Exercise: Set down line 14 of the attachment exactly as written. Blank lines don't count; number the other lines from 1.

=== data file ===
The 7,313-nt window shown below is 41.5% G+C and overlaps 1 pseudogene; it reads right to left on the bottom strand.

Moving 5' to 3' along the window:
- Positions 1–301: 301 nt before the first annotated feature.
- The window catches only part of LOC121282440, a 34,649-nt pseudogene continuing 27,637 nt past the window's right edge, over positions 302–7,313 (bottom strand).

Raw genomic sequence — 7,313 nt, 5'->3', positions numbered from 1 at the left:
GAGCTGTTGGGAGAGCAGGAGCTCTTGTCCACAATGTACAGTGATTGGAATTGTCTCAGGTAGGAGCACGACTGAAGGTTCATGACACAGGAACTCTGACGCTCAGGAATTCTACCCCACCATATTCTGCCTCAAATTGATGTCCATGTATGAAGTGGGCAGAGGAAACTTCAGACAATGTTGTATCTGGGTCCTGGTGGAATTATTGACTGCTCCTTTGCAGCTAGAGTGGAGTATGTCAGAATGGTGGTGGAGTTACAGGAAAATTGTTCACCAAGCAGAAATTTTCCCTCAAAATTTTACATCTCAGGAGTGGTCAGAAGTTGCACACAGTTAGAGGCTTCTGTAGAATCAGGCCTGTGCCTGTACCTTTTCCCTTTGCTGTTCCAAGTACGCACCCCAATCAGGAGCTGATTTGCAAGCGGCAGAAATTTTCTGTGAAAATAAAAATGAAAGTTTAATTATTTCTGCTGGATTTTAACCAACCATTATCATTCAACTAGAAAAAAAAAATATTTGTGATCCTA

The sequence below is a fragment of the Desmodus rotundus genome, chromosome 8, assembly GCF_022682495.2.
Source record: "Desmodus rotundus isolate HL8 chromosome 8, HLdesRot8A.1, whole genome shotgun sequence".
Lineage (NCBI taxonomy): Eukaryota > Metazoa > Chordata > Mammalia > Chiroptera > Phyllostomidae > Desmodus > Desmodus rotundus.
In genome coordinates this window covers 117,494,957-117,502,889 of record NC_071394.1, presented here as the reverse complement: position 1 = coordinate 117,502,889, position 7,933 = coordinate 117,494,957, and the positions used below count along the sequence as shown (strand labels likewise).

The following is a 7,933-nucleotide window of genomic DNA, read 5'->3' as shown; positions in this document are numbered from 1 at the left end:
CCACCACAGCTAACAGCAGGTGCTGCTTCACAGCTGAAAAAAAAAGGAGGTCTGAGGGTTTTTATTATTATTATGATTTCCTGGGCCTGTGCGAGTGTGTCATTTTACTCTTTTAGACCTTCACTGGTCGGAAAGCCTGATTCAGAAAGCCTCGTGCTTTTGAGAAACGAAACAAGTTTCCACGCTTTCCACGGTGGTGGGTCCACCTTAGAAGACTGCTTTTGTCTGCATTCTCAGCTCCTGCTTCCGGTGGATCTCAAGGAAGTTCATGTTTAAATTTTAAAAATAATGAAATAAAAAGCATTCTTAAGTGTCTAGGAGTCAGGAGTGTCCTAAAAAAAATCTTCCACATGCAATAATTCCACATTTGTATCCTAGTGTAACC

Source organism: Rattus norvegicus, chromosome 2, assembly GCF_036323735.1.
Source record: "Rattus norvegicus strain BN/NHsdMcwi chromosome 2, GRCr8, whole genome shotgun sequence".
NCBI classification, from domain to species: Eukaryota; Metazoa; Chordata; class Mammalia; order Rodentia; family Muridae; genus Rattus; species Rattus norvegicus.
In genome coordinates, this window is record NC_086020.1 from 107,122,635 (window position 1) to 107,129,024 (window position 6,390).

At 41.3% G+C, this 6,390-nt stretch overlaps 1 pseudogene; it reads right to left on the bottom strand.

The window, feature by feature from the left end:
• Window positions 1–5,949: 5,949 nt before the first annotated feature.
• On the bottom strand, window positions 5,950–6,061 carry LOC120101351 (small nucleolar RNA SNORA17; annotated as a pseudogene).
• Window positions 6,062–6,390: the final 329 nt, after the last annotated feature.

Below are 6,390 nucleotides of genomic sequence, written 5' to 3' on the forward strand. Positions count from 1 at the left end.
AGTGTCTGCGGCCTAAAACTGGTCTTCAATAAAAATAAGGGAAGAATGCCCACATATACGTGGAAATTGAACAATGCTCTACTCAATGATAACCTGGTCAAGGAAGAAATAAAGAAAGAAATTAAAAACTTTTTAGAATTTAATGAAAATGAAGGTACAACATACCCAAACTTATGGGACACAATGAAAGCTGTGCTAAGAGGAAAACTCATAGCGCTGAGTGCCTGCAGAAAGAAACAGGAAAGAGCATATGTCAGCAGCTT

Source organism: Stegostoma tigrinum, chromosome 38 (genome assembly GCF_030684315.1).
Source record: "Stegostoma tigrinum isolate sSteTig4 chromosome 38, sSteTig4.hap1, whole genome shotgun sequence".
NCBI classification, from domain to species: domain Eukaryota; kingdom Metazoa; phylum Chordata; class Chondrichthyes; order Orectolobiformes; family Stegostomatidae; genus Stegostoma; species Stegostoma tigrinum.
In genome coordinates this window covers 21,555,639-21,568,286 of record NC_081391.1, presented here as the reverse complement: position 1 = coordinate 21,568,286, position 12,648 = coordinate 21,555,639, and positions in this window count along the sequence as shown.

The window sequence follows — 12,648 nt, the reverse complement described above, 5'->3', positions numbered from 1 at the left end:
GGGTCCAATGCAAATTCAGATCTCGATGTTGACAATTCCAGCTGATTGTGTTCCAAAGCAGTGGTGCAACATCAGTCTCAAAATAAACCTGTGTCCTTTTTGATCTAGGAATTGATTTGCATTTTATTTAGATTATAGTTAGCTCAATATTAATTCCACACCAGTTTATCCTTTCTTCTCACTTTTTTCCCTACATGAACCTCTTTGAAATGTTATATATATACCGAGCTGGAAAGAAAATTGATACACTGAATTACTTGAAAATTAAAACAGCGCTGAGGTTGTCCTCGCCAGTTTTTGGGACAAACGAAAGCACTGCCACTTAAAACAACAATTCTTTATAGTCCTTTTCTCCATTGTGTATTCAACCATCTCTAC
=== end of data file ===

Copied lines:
Source record: "Rattus norvegicus strain BN/NHsdMcwi chromosome 2, GRCr8, whole genome shotgun sequence".